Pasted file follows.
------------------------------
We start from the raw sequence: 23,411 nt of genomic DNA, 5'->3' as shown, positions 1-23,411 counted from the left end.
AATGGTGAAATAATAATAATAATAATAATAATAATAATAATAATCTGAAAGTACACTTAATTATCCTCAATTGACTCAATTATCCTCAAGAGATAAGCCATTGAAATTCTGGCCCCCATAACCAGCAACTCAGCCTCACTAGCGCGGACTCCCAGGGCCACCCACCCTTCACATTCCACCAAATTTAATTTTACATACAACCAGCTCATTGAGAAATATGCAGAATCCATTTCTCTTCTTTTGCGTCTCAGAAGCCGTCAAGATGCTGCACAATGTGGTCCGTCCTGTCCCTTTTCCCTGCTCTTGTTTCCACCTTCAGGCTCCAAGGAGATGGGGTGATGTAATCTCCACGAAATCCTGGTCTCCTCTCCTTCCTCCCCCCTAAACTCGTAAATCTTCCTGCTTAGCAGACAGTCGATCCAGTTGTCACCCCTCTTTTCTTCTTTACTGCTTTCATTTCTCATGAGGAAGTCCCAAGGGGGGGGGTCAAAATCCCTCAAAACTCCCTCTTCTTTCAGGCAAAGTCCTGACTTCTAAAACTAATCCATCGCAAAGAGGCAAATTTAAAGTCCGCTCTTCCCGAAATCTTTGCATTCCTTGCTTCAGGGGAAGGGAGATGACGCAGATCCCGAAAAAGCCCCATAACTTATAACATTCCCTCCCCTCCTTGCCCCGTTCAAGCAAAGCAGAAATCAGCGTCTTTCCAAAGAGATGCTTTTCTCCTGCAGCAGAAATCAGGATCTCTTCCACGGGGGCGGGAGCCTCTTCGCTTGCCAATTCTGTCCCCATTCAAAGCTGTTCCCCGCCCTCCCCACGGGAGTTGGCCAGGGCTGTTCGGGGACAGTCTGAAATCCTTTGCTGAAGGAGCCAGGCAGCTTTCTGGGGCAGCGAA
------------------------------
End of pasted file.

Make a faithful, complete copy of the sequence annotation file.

We start from the raw sequence: 23,411 nt of genomic DNA, 5'->3' as shown, positions 1-23,411 counted from the left end.
AATGGTGAAATAATAATAATAATAATAATAATAATAATAATAATCTGAAAGTACACTTAATTATCCTCAATTGACTCAATTATCCTCAAGAGATAAGCCATTGAAATTCTGGCCCCCATAACCAGCAACTCAGCCTCACTAGCGCGGACTCCCAGGGCCACCCACCCTTCACATTCCACCAAATTTAATTTTACATACAACCAGCTCATTGAGAAATATGCAGAATCCATTTCTCTTCTTTTGCGTCTCAGAAGCCGTCAAGATGCTGCACAATGTGGTCCGTCCTGTCCCTTTTCCCTGCTCTTGTTTCCACCTTCAGGCTCCAAGGAGATGGGGTGATGTAATCTCCACGAAATCCTGGTCTCCTCTCCTTCCTCCCCCCTAAACTCGTAAATCTTCCTGCTTAGCAGACAGTCGATCCAGTTGTCACCCCTCTTTTCTTCTTTACTGCTTTCATTTCTCATGAGGAAGTCCCAAGGGGGGGGGTCAAAATCCCTCAAAACTCCCTCTTCTTTCAGGCAAAGTCCTGACTTCTAAAACTAATCCATCGCAAAGAGGCAAATTTAAAGTCCGCTCTTCCCGAAATCTTTGCATTCCTTGCTTCAGGGGAAGGGAGATGACGCAGATCCCGAAAAAGCCCCATAACTTATAACATTCCCTCCCCTCCTTGCCCCGTTCAAGCAAAGCAGAAATCAGCGTCTTTCCAAAGAGATGCTTTTCTCCTGCAGCAGAAATCAGGATCTCTTCCACGGGGGCGGGAGCCTCTTCGCTTGCCAATTCTGTCCCCATTCAAAGCTGTTCCCCGCCCTCCCCACGGGAGTTGGCCAGGGCTGTTCGGGGACAGTCTGAAATCCTTTGCTGAAGGAGCCAGGCAGCTTTCTGGGGCAGCGAA